You’ve heard it…I know you have. Some, not truly knowing, have thought it’s a verse in the Bible. But I promise you won’t find this phrase in the Bible because it doesn’t exist. What is that phrase?
God helps those who help themselves.
This phrase more recently has been attributed to Benjamin Franklin, who, by the way, was a Deist. A Deist is one who believes that while a supreme being did create the universe, that supreme being does not involve itself in human affairs. Therefore, miracles and special revelation (such as healing, the virgin birth and resurrection of Jesus, and the inspiration of the Scriptures) don’t actually happen. The phrase, however; actually originated in ancient Greece as the moral to one of Aesop’s Fables, Hercules and the Waggoner.
Maybe, like me, you at one time believed or still believe this phrase. I mean, it sounds good on the outset…doesn’t it? It also seems to attest to our western culture work ethic. You know…”pull yourself up by your bootstraps.”
This phrase, however, is as far removed from the heart of God as is the enemy of our soul. It actually smacks in the face of God and says to Him “I don’t need You, I want to do it myself” and “I’ve got this, I don’t need your assistance God.” If anything, these statements confess a heart that is full of self-dependence and self-reliance.
This is exactly what our first parents were thinking when they sinned in the Garden of Eden. They, in essence, said to God, “The snake (enemy of our soul) told me and I believed him, that you were holding out on me. That I actually should have received and deserve more than you gave me. That I should be just like you, God, having the same knowledge of good and evil and in control of my own life. So, because I want to be independent of you and be my own god; I disobeyed you and bit into the fruit.” That, beloved, is the heart of fallen man that Jesus came to redeem. A desire deep down inside to be independent…to be the god of our own life…to shake our fist at God and tell Him “I don’t need you, I can do it myself.” It is the BIG lie. In reality, we are so dependent on God that we can’t even take a breath without Him. He supplies the very air we breathe. God created us to live wholly for Him…that is His plan.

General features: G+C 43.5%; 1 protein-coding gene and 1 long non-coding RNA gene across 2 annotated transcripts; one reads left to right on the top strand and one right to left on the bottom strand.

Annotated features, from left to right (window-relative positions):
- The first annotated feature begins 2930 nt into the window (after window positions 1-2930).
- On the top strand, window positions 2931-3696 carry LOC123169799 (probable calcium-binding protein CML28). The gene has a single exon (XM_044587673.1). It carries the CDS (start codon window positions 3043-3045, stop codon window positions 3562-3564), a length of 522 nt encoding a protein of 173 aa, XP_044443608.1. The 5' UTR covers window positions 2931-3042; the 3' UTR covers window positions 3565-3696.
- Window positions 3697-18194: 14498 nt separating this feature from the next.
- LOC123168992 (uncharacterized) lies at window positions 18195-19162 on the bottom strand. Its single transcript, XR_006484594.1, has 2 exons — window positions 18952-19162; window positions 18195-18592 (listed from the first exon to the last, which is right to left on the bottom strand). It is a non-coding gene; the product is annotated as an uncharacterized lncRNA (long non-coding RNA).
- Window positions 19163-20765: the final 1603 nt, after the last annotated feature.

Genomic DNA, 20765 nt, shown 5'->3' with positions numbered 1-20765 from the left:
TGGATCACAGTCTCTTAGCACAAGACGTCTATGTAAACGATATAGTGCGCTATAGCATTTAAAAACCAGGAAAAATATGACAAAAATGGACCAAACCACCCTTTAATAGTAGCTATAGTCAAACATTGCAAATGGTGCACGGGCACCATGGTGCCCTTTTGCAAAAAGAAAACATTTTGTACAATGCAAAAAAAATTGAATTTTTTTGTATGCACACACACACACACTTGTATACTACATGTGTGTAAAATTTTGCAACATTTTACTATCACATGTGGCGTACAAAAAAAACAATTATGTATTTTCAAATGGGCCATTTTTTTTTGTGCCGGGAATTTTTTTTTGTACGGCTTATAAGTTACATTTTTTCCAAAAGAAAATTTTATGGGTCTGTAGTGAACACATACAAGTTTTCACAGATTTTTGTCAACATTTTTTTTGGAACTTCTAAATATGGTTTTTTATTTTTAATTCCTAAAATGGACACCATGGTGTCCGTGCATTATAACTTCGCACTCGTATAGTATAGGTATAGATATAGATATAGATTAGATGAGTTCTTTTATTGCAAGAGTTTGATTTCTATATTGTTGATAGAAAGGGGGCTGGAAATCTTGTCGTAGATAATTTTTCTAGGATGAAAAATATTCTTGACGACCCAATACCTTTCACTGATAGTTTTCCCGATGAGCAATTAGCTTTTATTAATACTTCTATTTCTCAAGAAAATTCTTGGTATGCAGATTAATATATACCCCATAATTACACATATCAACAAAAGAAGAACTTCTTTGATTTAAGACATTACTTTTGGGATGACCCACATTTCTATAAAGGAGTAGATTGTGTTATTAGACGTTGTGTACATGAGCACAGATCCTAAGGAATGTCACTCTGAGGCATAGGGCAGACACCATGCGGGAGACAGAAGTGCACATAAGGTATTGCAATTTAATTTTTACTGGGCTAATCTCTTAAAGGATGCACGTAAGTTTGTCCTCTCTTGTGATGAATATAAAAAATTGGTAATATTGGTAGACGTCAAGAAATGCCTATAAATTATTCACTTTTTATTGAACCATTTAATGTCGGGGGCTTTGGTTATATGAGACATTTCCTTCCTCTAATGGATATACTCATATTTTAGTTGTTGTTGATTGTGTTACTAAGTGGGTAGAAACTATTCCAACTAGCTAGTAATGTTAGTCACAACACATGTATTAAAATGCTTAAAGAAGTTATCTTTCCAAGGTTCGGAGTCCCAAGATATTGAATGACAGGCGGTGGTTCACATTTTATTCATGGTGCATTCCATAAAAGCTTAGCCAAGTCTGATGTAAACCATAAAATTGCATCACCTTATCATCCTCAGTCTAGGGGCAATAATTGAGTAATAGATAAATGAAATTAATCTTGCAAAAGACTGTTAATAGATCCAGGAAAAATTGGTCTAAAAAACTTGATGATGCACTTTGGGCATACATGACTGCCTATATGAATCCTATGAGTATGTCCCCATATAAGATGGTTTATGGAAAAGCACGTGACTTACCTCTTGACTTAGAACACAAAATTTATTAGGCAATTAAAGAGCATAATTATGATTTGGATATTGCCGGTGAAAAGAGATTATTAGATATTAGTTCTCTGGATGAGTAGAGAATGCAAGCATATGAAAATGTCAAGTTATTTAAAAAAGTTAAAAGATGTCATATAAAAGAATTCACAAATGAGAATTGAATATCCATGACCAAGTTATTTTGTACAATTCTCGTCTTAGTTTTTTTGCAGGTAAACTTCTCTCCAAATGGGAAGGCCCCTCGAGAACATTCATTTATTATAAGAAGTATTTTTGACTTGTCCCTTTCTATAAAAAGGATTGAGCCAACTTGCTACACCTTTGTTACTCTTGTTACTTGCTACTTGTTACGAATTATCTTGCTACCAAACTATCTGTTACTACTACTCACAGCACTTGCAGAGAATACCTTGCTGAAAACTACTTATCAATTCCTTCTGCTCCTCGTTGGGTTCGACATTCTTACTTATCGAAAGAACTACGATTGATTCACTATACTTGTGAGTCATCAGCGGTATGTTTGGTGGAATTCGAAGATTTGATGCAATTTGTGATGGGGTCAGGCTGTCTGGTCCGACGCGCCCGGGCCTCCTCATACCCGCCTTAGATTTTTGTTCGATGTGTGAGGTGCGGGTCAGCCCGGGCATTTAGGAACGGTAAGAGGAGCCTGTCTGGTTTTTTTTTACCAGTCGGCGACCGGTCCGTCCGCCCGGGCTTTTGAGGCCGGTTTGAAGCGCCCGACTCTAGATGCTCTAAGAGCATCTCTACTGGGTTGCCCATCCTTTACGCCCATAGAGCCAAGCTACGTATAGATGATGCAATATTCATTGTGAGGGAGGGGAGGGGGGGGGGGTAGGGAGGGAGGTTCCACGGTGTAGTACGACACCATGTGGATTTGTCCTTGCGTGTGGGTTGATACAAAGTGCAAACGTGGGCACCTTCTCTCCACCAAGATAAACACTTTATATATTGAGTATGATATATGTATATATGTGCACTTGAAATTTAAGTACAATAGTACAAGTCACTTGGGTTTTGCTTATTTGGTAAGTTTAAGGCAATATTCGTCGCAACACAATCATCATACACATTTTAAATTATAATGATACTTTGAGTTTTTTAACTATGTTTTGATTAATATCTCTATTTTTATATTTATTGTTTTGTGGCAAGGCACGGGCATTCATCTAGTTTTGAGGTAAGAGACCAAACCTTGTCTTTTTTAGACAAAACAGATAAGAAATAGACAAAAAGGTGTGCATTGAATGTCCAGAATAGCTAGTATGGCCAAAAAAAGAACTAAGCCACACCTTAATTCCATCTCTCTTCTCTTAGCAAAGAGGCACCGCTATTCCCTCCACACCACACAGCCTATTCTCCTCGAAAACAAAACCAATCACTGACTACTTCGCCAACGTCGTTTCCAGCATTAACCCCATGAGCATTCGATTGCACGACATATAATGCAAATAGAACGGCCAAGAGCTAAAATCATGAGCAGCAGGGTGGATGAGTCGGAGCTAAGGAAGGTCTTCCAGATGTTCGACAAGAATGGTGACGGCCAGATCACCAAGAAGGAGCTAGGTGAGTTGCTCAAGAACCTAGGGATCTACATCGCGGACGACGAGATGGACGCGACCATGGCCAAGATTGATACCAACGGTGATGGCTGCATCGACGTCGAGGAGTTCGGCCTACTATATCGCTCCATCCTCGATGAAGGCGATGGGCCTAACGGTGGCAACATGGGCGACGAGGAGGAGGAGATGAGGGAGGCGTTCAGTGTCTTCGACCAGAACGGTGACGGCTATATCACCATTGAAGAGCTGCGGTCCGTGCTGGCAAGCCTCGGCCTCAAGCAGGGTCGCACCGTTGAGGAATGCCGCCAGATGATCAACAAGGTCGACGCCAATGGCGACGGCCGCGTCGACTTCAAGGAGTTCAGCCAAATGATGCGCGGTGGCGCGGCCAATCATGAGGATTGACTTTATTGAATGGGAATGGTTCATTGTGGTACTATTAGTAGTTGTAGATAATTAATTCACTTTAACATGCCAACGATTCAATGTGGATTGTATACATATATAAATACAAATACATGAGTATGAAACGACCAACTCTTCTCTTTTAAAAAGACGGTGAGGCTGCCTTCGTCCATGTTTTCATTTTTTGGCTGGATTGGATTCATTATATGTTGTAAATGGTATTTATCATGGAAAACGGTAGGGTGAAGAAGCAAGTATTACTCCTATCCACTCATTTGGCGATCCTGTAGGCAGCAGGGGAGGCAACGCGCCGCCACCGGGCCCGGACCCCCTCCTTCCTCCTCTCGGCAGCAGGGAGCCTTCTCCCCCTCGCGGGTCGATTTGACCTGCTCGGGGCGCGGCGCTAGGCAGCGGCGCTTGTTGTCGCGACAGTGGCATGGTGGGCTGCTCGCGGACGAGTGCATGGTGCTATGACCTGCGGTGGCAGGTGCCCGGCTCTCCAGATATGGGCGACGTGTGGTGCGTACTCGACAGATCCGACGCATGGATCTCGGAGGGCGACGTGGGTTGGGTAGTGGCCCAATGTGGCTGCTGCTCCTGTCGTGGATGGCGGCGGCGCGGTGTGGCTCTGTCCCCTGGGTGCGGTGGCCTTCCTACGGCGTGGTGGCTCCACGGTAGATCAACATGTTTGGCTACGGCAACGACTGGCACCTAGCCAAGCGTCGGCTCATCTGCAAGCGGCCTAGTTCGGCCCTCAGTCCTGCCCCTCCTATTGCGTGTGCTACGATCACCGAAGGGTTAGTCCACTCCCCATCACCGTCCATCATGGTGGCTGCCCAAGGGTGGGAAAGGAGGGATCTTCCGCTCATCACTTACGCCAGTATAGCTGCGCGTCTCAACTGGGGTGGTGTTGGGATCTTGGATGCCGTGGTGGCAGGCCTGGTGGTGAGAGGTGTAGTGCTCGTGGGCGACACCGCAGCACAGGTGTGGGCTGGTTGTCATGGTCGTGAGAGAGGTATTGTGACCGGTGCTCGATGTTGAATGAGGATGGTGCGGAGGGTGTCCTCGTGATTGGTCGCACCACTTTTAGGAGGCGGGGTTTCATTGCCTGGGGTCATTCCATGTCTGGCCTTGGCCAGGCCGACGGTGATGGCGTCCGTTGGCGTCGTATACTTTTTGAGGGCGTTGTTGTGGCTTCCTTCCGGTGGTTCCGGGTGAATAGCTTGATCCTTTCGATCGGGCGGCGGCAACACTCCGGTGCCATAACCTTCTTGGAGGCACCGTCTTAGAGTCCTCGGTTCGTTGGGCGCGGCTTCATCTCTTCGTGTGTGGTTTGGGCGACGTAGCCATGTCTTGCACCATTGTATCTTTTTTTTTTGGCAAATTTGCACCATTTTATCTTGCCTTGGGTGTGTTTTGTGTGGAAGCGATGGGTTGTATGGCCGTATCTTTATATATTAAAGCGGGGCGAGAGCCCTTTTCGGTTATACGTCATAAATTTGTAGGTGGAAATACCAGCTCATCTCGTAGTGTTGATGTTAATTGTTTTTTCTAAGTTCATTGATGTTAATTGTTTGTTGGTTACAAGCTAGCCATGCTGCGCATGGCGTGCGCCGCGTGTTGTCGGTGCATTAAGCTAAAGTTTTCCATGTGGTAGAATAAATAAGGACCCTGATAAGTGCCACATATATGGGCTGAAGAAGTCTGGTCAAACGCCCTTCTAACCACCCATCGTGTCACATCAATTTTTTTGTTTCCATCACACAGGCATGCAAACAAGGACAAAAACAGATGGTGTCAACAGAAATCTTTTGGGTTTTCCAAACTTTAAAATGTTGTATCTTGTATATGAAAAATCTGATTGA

Beloved, God works through our choices and the exercise of our will. He doesn’t push Himself on us, however, he does pursue us. It is the nature of our faith walk to ask in prayer. As a child, dependent on the love and trust of his or her parents, asks. God is eager…eager to give us what we need when we ask. Jesus said, “If you, then, though you are evil, know how to give good gifts to your children, how much more will your Father in heaven give good gifts to those who ask him!” (Matt. 7:11)